Will Qualcomm Stock Return To Pre-Inflation Shock Highs Of Over $180?

QCOM: Qualcomm logo

Qualcomm stock (NASDAQ:QCOM) currently trades at $108 per share, roughly 43% below its pre-inflation shock high of $189, seen in December 2021, and has the potential for meaningful gains. QCOM saw its stock trading at around $128 in late June 2022, just before the Fed started increasing interest rates, and is now 16% below that level, underperforming the broader markets, considering that the S&P 500 rose almost 12% over this period. The decline in Qualcomm stock over the recent past can be attributed to a considerable slowdown in the smartphone and tablet market, amid cooling consumer spending and weaker demand for computing and mobile devices post Covid-19. Over Q3 FY’23, the most recent quarter, Qualcomm reported a mixed set of results with revenue missing estimates, declining by 23% year-over-year to $8.44 billion, although profits came in ahead of estimates. There have been some positive developments for the stock as well, with Qualcomm announcing earlier this month it had extended an agreement with Apple to supply modem chips to the iPhone maker until 2026. Apple was expected to use an internally developed 5G modem starting in 2024 but is apparently facing some setbacks with its development.

Interestingly, QCOM stock has had a Sharpe Ratio of 0.4 since early 2017, slightly lower than 0.6 for the S&P 500 Index over the same period. This compares with the Sharpe of 1.3 for the Trefis Reinforced Value portfolio. Sharpe is a measure of return per unit of risk, and high-performance portfolios can provide the best of both worlds.

Returning to the pre-inflation shock level means that Qualcomm stock will have to gain 76% from here. However, we do not believe that will materialize anytime soon and estimate Qualcomm valuation to be around $133 per share, implying about 22% gains. This is because of an expected decline in earnings and revenue in the near term due to a weak smartphone market and lower modem demand. Moreover, the recent uncertainty in the financial sector has raised concerns about a potential recession, which may impact Qualcomm’s business.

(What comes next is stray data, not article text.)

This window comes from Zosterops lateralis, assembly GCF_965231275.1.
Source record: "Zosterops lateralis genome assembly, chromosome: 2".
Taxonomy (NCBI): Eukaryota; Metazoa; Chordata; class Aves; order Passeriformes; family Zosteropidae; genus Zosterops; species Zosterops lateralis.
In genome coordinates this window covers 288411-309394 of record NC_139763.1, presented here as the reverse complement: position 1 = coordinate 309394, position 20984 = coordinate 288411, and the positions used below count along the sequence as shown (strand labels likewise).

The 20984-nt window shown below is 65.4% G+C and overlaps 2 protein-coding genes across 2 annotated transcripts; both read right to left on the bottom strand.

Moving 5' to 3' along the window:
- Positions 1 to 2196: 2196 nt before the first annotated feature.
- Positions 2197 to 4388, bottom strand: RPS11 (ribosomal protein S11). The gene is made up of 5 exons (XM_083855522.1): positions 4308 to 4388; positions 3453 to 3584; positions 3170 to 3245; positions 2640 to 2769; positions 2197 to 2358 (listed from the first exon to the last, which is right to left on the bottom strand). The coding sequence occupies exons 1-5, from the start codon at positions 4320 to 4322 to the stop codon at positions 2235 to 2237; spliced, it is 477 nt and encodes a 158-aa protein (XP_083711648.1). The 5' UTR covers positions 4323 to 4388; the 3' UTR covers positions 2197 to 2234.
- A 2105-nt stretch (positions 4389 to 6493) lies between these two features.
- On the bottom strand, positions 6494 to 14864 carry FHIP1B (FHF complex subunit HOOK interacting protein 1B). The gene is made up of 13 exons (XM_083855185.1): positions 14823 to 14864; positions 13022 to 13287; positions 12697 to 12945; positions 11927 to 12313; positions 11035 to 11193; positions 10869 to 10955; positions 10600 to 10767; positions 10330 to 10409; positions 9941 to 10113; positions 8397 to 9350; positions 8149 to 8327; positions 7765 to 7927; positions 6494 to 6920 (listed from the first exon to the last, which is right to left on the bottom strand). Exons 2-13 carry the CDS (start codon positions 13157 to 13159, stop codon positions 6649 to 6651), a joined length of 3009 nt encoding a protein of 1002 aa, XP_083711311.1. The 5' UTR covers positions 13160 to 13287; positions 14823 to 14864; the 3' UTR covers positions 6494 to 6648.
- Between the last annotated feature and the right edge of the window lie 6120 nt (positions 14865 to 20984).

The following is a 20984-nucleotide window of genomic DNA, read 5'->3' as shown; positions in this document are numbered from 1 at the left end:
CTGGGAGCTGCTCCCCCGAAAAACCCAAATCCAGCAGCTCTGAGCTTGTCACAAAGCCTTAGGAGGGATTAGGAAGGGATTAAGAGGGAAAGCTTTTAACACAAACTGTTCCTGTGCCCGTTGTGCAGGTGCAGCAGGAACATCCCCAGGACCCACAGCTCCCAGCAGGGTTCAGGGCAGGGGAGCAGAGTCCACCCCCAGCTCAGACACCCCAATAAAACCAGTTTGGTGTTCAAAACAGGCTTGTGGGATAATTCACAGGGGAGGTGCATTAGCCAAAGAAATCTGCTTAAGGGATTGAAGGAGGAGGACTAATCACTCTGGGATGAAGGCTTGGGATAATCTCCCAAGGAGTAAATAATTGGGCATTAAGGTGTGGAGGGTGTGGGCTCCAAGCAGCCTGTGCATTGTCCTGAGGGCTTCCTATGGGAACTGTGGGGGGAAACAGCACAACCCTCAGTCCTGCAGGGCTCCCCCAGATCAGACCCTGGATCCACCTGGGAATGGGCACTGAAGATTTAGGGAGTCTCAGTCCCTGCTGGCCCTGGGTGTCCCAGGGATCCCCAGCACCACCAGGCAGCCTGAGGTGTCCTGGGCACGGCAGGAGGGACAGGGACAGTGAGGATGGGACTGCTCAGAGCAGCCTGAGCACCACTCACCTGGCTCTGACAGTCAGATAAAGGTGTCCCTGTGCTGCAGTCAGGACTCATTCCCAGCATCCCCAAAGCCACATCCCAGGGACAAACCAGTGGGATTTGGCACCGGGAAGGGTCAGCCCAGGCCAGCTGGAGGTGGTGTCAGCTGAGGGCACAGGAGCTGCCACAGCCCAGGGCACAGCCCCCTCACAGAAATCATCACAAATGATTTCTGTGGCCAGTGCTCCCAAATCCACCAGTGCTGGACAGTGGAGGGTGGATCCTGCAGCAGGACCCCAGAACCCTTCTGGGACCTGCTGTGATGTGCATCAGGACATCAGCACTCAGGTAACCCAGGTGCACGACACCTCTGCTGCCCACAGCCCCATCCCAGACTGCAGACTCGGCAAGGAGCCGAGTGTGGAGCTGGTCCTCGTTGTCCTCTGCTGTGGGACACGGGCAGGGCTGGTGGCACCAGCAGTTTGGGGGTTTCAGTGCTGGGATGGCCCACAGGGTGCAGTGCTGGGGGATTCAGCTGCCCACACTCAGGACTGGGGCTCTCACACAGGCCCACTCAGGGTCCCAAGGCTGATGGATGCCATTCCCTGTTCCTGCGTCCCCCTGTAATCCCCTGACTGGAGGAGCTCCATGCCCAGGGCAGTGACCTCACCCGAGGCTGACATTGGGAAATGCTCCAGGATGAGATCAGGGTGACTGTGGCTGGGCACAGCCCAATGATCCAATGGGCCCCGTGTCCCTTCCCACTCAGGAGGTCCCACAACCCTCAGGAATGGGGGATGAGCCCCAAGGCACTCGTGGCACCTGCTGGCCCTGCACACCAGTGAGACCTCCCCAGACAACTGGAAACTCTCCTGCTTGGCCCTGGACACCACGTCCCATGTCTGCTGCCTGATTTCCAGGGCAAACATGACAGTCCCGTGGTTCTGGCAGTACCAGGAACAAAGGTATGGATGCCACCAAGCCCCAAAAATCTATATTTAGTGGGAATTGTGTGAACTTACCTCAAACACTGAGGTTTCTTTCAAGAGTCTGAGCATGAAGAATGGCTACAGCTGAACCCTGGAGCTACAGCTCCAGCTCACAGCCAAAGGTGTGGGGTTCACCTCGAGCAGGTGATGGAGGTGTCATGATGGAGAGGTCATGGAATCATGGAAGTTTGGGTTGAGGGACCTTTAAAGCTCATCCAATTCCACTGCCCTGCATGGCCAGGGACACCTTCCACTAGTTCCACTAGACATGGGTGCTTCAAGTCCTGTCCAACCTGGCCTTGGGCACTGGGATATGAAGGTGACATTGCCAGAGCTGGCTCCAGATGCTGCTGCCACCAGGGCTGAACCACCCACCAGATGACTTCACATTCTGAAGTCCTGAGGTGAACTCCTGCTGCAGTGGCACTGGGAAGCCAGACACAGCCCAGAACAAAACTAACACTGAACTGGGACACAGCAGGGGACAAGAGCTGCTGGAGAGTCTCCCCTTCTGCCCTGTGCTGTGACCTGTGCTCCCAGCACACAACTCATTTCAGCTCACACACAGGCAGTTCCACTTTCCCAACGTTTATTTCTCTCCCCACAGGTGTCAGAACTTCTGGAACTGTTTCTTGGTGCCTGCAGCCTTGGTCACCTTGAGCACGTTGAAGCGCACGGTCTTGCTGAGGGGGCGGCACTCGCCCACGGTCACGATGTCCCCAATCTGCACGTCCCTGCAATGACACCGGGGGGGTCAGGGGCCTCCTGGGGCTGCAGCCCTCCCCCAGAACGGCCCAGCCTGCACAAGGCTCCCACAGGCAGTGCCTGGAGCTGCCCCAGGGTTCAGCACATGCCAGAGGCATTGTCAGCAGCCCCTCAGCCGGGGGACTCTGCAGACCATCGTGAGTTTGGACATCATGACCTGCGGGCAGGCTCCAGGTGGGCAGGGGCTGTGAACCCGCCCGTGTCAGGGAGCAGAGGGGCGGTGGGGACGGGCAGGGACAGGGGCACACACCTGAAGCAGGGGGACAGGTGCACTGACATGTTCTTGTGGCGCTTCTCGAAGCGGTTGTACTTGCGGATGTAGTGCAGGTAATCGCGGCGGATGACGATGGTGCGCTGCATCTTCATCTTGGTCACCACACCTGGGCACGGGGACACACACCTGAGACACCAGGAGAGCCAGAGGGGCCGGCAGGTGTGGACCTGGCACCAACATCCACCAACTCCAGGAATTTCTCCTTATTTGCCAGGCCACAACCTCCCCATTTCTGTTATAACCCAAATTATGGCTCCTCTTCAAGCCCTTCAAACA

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Our detailed analysis of Qualcomm upside post-inflation shock captures trends in the company’s stock during the turbulent market conditions seen over 2022. It compares these trends to the stock’s performance during the 2008 recession.

2022 Inflation Shock

Timeline of Inflation Shock So Far:

  • 2020 – early 2021: Increase in money supply to cushion the impact of lockdowns led to high demand for goods; producers unable to match up.
  • Early 2021: Shipping snarls and worker shortages from the coronavirus pandemic continue to hurt supply.
  • April 2021: Inflation rates cross 4% and increase rapidly.
  • Early 2022: Energy and food prices spike due to the Russian invasion of Ukraine. Fed begins its rate hike process.
  • June 2022: Inflation levels peak at 9% – the highest level in 40 years. S&P 500 index declines more than 20% from peak levels.